Talawanda senior trades skates for cleats


Photo by Kristen Morio

Jonathan Hall plays during the 21-22 season.

By Emma Cavoli and Lane Mameniskis

Talawanda High School senior Johnathan Hall grew up on the ice, playing youth hockey for 14 years. That changed the summer prior to his sophomore year when he had to make a choice between continuing with hockey or shifting his focus to a new sport. 

“I had to pick one summer between going to play hockey or playing for Resolute (premier Ohio lacrosse club) and I chose hockey,” Hall said.

But when hockey competition ramped up, Hall admitted he lost interest. 

“I kinda started not liking it so much when it started getting serious and I had to go to junior camps and all that stuff,”  Hall recalled. 

Jonathan Hall played hockey before switching to lacrosse. Provided photo

Hall spent the rest of that summer developing his lacrosse skills under the guidance of (then) Talawanda Brave senior and current Lawrence Tech University midfielder Grady Holmes. Hall credits Holmes with showing him what college recruiters look for in potential lacrosse signees. 

A true leader

Hall’s extra practice and devotion to the sport helped him stand out during the 2021-22 season. As a junior attacker, Hall led Talawanda last season with 47 goals. Despite his individual success, Hall is quick to give credit to his teammates, including junior Sam Olenick who led the Brave with 25 assists during the same season. 

“Yeah mostly because of everyone around me, like that was not all me,” said Hall.  

Tyler Hazelwood, a fellow senior attacker, said he sees his friend as both a gifted athlete and stand out guy. 

“I would say that he handles adversity really well,” said Hazelwood. “It doesn’t matter if he is going up against a really good player or the worst player ever, he is always playing the same way. He is always playing on top of his game, and it teaches other people to do the same thing.”

Life at home 

Raised in a strict household with two older brothers and a younger sister, Hall attributes his on-the-field leadership skills to what he learned at home. 

“We couldn’t have phones till we were teenagers, and went to church on Sunday,” said Hall. “I think that’s definitely helped with that leadership role. Other than that, I think it’s helped me stay out of trouble.”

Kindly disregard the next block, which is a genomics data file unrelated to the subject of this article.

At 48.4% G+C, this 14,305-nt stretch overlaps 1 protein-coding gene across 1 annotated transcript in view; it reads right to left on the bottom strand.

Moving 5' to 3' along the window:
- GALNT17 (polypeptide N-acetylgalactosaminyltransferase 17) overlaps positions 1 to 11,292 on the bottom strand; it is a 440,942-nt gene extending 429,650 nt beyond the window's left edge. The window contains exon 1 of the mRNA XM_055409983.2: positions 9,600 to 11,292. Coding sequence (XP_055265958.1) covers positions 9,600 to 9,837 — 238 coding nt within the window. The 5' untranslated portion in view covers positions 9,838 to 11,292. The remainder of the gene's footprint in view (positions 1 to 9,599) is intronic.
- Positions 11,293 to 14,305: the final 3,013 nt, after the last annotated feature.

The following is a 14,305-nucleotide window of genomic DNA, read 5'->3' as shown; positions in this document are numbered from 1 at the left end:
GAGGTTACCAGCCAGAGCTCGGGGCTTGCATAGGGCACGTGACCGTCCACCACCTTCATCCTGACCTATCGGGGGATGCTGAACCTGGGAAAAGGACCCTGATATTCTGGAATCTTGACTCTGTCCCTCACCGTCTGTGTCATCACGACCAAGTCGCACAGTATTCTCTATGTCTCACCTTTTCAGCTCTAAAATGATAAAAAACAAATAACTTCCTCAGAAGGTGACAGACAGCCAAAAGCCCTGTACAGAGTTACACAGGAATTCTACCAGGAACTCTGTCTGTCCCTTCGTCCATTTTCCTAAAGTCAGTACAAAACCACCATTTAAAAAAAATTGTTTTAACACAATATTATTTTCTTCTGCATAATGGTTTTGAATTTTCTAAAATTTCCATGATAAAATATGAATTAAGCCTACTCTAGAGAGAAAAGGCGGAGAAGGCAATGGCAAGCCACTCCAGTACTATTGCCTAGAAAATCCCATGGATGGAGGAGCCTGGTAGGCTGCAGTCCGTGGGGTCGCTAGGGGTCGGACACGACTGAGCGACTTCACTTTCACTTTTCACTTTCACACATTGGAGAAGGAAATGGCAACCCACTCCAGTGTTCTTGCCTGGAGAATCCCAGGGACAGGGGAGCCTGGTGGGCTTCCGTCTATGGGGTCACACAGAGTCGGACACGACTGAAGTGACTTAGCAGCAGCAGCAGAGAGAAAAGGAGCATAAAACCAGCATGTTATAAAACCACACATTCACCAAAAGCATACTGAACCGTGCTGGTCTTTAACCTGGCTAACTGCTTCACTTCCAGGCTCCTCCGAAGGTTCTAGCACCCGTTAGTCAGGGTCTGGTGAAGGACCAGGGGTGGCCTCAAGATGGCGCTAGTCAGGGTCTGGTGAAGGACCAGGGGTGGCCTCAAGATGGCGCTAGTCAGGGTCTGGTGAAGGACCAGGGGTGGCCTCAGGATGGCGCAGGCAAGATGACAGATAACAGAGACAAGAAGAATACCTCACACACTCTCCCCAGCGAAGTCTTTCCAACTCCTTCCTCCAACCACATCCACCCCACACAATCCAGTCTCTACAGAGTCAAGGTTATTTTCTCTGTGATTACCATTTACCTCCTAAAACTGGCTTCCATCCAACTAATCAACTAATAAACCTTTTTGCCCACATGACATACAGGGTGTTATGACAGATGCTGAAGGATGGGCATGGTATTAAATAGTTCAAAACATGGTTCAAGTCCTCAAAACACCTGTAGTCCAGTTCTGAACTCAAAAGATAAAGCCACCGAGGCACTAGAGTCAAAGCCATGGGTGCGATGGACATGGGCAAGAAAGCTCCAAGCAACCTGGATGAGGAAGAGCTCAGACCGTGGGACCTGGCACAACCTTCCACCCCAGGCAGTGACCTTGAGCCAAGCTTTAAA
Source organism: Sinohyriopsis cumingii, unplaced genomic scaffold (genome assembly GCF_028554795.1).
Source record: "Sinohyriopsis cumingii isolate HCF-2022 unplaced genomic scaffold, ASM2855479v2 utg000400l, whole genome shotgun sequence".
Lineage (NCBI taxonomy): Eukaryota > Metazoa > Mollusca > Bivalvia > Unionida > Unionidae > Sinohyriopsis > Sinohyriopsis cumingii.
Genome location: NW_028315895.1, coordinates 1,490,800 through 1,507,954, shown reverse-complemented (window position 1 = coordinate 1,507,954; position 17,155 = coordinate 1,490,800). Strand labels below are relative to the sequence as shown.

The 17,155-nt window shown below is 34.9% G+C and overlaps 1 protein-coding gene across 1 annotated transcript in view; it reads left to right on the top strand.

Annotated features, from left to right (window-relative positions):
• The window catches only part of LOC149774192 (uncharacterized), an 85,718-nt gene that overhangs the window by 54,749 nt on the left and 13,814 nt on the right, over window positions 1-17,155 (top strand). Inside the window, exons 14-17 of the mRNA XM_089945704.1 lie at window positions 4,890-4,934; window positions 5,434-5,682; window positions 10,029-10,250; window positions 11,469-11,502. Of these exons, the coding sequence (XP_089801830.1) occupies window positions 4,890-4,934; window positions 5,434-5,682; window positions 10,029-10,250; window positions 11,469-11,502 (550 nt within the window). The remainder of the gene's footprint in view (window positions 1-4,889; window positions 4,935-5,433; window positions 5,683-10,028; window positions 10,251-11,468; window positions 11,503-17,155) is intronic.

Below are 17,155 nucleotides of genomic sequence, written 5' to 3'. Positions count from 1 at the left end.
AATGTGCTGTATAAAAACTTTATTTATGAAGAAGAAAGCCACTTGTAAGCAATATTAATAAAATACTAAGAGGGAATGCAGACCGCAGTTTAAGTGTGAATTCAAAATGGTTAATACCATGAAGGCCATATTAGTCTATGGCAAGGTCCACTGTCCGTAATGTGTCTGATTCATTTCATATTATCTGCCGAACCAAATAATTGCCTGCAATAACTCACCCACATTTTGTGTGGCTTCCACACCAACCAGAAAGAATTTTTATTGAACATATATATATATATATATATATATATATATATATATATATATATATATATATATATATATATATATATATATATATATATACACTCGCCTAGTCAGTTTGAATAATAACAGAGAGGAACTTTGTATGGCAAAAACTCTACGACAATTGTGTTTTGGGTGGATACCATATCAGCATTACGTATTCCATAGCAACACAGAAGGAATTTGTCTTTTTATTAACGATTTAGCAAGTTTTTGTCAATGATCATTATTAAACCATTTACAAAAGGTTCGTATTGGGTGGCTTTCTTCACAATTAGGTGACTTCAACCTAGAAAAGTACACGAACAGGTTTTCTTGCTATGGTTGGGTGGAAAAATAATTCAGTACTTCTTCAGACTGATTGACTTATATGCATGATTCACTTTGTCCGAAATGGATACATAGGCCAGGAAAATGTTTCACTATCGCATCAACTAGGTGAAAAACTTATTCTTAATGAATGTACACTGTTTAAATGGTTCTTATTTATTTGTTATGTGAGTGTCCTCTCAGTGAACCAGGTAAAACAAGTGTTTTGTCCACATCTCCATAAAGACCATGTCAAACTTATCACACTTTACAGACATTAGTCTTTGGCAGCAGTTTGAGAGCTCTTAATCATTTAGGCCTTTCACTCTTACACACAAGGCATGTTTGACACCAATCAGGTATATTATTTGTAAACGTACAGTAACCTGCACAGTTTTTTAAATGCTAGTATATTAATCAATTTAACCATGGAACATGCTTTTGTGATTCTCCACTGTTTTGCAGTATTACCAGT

His parents, Brandon and Angela Hall, instilled good behavior in their children by checking up on schoolwork and encouraging part-time jobs. Hall is currently taking college credit plus (CCP) physics, economics and literature courses at Miami University. 

“I only take three classes a day now instead of having seven hours a day here,” said Hall. I haven’t come to the high school for a day this whole year, except for practice and games.” 

Overcoming obstacles 

Although Hall does well in school now, that wasn’t always the case. He has dyslexia and struggled with reading and writing during his elementary and middle school years. With the help of Talawanda’s aid programs, he’s now able to balance athletics, school, and a part-time job at Miami’s Goggin Ice Center. 

Hall returns to his roots on the ice when working with his dad Brandon at the rink. He works mostly on weekends, driving the Zamboni and sharpening skates. His favorite part of the job is working on the ice maintenance crew during Miami RedHawk games since the job reminds him of when he used to play competitively. 

Hall admits that his decision to focus solely on lacrosse was a tough one. But it was a decision that now appears to be paying off. Through five games this spring, Hall leads the Brave with a 1.8 goals-per-game average. He is currently talking to recruiters, hopeful to play in college and continue his lacrosse career.